On 20 May 1916, Ernest Shackleton, Frank Worsley, and Tom Crean reached Stromness, a whaling station on the north coast of South Georgia. They had been walking for 36 hours, in life-threatening conditions, in an attempt to reach help for the rest of their party: three of their crew were stuck on the south side of the island, with the remainder stranded on Elephant Island. To reach the whaling station, the three men had to cross the island’s mountainous interior with just a rope and an axe, in a journey that few had attempted before or since. By reaching Stromness they managed to save all the men left from the ill-fated Imperial Transantarctic Expedition.
They did not talk about it at the time, but weeks later all three men reported an uncanny experience during their trek: a feeling that “often there were four, not three” men on their journey. The “fourth” that accompanied them had the silent presence of a real person, someone walking with them by their side, as far as the whaling station but no further. Shackleton was apparently deeply affected by the experience, but would say little about it in subsequent years, considering it something “which can never be spoken of”.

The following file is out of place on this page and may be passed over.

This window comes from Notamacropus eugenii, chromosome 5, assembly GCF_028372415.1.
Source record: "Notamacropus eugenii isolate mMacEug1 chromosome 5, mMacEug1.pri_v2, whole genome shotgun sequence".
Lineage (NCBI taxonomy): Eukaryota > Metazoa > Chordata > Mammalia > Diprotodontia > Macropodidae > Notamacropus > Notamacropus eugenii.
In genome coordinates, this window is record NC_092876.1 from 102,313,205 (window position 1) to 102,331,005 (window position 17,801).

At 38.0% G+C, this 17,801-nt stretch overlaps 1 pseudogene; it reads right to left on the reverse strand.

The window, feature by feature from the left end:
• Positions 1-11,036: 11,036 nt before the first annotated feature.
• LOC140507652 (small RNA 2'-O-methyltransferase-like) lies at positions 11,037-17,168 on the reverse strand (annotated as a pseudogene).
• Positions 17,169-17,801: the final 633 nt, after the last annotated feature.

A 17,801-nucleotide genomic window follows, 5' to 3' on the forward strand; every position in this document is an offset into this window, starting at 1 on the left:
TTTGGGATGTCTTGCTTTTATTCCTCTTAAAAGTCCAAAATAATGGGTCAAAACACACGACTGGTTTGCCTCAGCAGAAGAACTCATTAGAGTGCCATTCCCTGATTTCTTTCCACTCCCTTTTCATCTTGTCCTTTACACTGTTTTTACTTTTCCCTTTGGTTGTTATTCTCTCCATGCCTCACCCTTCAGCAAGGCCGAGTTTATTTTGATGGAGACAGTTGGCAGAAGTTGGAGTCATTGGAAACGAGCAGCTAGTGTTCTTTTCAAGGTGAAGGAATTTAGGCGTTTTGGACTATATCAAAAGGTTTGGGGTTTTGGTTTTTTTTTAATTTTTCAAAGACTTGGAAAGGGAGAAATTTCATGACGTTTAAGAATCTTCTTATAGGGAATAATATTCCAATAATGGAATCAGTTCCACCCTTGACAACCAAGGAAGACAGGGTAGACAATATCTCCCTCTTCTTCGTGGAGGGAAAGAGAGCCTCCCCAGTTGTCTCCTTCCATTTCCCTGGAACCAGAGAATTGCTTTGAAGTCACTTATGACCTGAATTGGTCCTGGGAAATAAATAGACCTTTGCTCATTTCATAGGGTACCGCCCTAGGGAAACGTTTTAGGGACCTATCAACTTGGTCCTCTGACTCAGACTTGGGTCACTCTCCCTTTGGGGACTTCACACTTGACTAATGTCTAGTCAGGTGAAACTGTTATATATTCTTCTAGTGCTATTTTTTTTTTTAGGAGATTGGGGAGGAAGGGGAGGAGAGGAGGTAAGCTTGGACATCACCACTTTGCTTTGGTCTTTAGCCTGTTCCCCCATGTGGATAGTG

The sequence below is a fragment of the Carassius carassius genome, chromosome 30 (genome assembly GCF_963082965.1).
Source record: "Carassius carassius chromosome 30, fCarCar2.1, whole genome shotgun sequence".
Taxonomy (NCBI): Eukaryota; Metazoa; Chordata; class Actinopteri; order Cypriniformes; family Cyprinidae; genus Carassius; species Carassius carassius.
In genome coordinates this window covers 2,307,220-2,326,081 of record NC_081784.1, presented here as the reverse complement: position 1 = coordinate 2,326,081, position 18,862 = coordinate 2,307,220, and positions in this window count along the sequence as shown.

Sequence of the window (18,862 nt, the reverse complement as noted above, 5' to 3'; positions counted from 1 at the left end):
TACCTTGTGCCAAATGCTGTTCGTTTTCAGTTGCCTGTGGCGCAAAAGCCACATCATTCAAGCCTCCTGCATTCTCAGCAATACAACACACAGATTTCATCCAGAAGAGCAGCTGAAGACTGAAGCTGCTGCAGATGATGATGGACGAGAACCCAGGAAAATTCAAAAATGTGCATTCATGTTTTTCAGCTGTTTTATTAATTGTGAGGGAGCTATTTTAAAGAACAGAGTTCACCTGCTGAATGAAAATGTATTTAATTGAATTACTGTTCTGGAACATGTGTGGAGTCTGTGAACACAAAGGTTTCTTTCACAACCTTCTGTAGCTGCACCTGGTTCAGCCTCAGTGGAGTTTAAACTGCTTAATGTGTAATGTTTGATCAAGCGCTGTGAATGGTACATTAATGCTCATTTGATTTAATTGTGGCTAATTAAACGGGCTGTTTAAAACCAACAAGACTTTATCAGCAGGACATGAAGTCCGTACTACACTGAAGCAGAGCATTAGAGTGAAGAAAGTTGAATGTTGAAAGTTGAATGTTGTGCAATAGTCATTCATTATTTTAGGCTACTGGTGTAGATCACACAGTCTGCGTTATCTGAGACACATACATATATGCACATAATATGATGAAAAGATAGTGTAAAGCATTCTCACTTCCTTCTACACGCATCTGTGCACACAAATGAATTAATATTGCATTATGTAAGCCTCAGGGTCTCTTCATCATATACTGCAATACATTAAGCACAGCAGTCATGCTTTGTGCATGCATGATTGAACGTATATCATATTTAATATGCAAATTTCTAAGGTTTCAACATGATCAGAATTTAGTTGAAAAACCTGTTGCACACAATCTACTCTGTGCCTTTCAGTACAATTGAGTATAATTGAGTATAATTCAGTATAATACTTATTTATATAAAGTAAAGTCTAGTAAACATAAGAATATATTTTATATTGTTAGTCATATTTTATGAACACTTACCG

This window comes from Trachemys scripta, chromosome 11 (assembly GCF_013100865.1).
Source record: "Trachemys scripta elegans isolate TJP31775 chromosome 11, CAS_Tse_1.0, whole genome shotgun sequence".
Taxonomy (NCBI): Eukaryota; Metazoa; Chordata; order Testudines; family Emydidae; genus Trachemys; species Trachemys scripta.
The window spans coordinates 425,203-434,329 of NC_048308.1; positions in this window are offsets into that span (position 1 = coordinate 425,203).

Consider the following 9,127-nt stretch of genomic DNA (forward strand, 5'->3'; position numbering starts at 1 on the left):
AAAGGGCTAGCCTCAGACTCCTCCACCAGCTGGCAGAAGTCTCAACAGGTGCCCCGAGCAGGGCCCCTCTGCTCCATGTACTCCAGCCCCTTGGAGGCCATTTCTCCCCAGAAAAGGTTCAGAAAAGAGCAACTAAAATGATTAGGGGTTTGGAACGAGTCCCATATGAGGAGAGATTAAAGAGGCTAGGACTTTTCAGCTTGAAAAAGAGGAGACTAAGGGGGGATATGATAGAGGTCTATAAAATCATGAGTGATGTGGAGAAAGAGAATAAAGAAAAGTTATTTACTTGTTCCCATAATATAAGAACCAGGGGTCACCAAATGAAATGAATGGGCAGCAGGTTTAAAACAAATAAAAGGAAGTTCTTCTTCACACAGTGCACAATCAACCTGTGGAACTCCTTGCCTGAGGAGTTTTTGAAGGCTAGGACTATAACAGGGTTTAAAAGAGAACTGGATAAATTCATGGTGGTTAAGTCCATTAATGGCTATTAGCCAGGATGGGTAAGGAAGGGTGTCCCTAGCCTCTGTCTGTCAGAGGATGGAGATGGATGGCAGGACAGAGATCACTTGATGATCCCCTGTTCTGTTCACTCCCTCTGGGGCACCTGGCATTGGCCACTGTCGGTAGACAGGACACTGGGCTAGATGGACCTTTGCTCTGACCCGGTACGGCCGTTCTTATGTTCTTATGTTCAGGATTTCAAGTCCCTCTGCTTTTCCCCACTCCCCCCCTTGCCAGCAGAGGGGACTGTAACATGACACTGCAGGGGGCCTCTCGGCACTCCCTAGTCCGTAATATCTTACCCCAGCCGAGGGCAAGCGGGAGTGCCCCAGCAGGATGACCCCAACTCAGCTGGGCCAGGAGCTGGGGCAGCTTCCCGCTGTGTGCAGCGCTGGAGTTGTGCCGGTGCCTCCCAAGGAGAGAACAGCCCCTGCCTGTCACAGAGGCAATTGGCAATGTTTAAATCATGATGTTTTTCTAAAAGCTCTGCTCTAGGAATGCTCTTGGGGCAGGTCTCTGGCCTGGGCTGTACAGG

Only several weeks after the incident, did the three men realise they all had the same weird experience in common. All of them had felt a strange ‘presence’ during their journey; almost as though another person had joined their rescue effort. All three men recounted how they felt this presence ‘walking’ alongside them right up until they reached Stromness, whereafter it disappeared. Shackleton, in particular, was very rattled by the experience and did not like speaking of it.
Many theories have been presented for what the three men encountered, such as a shared hallucination, neurological disorders and side effects of high doses of prescribed medicine. However, just what happened while they were on their trip and who or what accompanied them on it, remains a mystery.